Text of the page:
"It is a fantastic likeness of Seán. Even the rings on his fingers and his hair, it is so like him."
The many colourful murals which grace the walls in West Belfast document the fascinating story of this tight knit community.
The majority of the murals are of political significance, reflecting the community's resistance to British oppression, however one of the latest to be painted is a tribute to a local musical hero the late Seán Maguire.
The Iveagh Parade mural of the great man who died in March of this year was unveiled during Féile celebrations, just over a fortnight ago. It is a wonderful study of a musician engrossed in his craft. Standing before the tribute it's easy to drift into the world of the session, imagining the chatter, glasses clinking, accompanying the reels and jigs weaving their way through smoky bars.
In Sean's background stand the splendid Belfast hills which must have been a great inspiration for the man, originally from the Springfield Road. An important aspect of the artwork is the three youngsters watching him play as it reflects the fact that his influence on traditional Irish music will last for generations, through his recordings and teachings.
One former pupil of the great traditional violin player, Gemma Gorman says that it is a mural which holds very special significance for her.
"It is a fantastic likeness of Seán. Even the rings on his fingers and his hair, it is so like him. It really captures what he was like when he was performing. The way he holds his bow, is absolutely Seán. He had a very distinctive bowing style, everyone comments that they can see it in my playing."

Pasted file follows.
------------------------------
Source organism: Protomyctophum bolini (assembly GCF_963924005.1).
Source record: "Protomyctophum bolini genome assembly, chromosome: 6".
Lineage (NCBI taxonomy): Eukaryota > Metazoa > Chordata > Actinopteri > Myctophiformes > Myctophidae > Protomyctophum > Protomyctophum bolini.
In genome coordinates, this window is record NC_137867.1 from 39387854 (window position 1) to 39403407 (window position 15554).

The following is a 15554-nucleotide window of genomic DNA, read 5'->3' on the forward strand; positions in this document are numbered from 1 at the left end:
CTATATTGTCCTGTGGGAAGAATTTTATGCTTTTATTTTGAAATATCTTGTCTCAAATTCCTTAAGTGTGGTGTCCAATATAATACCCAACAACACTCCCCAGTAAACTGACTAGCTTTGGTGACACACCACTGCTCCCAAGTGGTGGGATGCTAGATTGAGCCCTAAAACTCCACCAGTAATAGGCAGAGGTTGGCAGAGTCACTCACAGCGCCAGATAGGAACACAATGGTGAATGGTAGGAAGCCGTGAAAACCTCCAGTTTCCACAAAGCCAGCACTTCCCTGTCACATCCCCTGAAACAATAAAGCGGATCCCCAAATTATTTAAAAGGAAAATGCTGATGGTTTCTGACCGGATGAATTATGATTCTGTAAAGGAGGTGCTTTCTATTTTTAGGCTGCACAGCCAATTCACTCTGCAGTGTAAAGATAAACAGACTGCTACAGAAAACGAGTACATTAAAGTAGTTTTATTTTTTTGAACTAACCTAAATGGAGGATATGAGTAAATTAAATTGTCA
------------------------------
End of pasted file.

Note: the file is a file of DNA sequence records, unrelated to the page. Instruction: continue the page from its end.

Gemma regularly played gigs with Seán, even appearing on Gay Byrne's Late Late Show with him, and they had a regular Tuesday night gig in the Botanic Inn every Tuesday for a year and half. "Looking at the mural brings back many memories of the concerts we have played, looking at Seán totally in his element."
"I regard Seán, as do a lot of people, as the most important influence in traditional violin music in Belfast."
He set high standards for himself and all of his pupils.
As part of her studies in St Mary's University College, Gemma actually focused on the work of Seán for her thesis.
Seán was fascinated by the instruments themselves and Gemma was lucky enough that he picked her instrument out for her and modified it. Where there is normally a scroll on most violins, there is an ornate, head of an animal. "It is very much a tone that Seán liked. Nice and strong and raw sounding, it is not a sweet sound."